Llansawel is a moderately long walk from the once vibrant, industrial valley and moorland of the Afan River. Mary and Robert settled there, Robert working in the coal mines, copper and iron works, and Mary very busy with a burgeoning late Victorian family. Sometime later and unbeknown to young Robert, Robert senior passed away. The executors of his will had the difficult task of tracking the children down, to inform them of their loss, and of their modest but welcome inheritance. Now I’ve always said the Romans invented bureaucracy, and the British perfected it. Everything that happens in the UK is recorded in triplicate, indexed, and filed alphabetically with numerical sub-sections. The executors followed the paper trail of sea voyage logs, marriages and births, and discovered a very surprised Robert Mackintosh living peacefully in a little South Wales valley village.
The terms of the windfall were that a number of silver crowns—a tidy sum for the day--would arrive periodically, until the full amount was paid off. Robert and Mary, not being wealthy and with a growing family, were ecstatic, and I’m sure celebrated their luck with a taste or two of homemade elderberry wine , while raising a glass to the late Robert senior for his thoughtfulness. Robert junior, like many of his age and position in life, did not trust or like banks, so he secretly came up with a plan to keep their money safe. Unknown even to Mary, he would quietly slip the silver coins in between the leaves of his cabbages in the garden. Nobody went there except himself he thought, so his crowns would be as safe as in the Bank of England. Then he would put on his best Sunday clothes and hat, and walk down to the nearest town—Aberafan—and celebrate by toasting his late father’s belated gift, knowing that his secret hiding place was well kept.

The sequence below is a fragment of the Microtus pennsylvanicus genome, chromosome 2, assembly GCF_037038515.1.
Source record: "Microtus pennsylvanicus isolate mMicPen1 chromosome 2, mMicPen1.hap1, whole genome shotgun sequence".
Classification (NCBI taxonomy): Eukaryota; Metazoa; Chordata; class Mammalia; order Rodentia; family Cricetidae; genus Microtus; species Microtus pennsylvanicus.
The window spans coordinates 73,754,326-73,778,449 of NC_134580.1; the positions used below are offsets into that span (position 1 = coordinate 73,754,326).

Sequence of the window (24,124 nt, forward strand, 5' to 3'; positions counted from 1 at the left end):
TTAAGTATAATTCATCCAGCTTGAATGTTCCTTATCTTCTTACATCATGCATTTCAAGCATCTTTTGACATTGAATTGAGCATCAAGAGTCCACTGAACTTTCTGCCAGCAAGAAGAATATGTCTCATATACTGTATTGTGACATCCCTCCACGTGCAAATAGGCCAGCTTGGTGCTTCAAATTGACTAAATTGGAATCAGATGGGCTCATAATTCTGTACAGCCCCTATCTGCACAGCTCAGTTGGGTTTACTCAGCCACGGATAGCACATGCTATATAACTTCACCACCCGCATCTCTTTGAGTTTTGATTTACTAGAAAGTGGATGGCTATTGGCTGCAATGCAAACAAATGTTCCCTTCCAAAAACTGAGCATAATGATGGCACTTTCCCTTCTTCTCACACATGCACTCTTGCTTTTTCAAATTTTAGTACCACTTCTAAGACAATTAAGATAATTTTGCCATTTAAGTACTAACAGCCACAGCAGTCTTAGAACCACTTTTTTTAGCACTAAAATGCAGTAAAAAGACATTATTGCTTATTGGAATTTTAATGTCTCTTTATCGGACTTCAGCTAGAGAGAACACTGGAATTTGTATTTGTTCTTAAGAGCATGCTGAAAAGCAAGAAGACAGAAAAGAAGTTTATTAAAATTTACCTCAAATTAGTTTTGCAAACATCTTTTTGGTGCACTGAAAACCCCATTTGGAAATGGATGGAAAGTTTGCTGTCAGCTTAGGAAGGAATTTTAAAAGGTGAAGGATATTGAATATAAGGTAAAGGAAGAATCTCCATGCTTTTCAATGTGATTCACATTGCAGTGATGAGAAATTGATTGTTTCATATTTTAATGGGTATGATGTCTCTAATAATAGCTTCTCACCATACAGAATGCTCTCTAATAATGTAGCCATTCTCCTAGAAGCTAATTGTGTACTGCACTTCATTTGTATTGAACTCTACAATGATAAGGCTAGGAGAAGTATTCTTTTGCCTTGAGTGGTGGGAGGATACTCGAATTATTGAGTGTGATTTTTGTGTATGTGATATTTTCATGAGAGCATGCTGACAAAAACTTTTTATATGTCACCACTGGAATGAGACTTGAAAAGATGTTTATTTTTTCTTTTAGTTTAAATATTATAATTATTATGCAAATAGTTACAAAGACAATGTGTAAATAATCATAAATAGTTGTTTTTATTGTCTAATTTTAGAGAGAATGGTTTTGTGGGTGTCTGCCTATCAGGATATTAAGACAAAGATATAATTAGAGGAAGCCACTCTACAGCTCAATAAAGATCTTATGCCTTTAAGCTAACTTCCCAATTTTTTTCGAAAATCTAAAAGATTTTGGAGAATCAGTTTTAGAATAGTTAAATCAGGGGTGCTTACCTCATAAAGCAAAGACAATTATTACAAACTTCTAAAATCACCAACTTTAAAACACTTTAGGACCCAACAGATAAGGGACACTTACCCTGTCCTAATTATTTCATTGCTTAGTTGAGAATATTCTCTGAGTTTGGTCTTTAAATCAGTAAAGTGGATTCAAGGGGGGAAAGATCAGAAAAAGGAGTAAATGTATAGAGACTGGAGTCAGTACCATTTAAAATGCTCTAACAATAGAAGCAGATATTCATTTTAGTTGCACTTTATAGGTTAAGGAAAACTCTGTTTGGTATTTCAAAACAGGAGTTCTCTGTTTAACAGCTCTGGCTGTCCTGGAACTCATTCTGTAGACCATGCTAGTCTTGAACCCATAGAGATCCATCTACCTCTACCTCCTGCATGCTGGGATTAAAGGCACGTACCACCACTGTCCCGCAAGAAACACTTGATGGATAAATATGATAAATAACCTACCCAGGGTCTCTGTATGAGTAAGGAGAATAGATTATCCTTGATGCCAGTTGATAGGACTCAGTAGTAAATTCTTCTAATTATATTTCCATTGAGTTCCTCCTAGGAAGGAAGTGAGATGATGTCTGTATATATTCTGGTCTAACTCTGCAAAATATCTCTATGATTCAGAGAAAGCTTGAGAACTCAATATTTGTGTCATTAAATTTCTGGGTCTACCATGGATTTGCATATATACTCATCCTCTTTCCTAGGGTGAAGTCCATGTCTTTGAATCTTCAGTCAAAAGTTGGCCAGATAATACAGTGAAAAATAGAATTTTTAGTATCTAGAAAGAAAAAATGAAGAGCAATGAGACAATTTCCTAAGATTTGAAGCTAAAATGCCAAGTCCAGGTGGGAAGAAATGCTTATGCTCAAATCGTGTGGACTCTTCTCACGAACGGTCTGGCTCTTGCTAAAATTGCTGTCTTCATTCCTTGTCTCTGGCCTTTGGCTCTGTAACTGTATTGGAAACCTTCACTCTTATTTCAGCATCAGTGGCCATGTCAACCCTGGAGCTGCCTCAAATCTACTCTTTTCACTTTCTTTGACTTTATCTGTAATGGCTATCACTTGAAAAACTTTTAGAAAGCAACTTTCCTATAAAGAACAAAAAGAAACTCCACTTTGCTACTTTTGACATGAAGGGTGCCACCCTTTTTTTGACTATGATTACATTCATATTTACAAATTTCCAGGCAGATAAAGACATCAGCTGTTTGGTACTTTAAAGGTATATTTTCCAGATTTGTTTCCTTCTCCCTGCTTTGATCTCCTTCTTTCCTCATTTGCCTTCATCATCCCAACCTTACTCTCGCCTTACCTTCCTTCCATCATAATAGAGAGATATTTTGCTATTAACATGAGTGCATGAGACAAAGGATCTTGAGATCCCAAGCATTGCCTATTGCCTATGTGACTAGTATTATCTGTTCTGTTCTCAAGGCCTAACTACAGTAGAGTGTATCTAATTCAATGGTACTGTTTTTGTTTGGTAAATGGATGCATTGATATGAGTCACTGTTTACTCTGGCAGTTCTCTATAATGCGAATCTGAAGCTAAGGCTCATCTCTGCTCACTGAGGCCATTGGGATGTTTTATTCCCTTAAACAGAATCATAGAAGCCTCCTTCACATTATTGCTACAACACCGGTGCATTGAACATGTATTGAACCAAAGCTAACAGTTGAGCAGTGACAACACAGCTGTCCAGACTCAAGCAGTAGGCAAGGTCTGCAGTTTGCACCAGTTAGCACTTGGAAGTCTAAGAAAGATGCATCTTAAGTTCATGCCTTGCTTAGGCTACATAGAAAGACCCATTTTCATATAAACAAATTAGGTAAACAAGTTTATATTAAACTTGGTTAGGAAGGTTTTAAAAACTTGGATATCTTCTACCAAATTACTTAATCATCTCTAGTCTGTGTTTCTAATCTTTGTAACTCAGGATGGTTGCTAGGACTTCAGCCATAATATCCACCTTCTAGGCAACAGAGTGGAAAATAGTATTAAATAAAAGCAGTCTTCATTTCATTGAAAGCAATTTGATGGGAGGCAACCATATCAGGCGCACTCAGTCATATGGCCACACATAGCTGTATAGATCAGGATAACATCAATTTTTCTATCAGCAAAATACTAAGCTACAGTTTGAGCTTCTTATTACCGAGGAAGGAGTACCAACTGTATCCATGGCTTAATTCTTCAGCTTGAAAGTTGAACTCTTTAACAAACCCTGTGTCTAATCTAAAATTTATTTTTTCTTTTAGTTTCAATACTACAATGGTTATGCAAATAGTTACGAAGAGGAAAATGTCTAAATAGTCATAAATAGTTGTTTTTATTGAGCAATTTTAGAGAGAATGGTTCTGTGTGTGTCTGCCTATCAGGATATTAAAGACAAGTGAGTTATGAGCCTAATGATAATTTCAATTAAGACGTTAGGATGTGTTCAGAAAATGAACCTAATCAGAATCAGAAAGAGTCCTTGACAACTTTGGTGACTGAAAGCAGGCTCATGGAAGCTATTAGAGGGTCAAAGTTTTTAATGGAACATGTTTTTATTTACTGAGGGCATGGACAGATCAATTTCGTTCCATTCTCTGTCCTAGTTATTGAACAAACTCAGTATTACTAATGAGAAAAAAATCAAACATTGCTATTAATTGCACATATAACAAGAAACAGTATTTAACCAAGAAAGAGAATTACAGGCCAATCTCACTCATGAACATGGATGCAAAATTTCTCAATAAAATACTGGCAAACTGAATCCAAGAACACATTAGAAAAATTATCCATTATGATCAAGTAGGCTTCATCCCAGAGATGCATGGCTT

One time, shortly after the crowns had arrived Robert, as usual, made a deposit in the back garden “bank ”, donned hat and coat and lightheartedly skipped off for a pint or two down to the nearby town. On this particular occasion, the kindly local vicar happened to call at the Mackintosh house asking for donations to feed the poor and destitute of the parish. Mary apologized for having little money to spare with all the kids to feed, but offered to give the gentle man a couple of cabbages to make cawl/soup for the unfortunates. “ Oni chei gennin, dwg fresych” the vicar replied with a smile, and off he went to the vicarage with the cabbages, as happy as a trout/mor hapus a’r brithyll!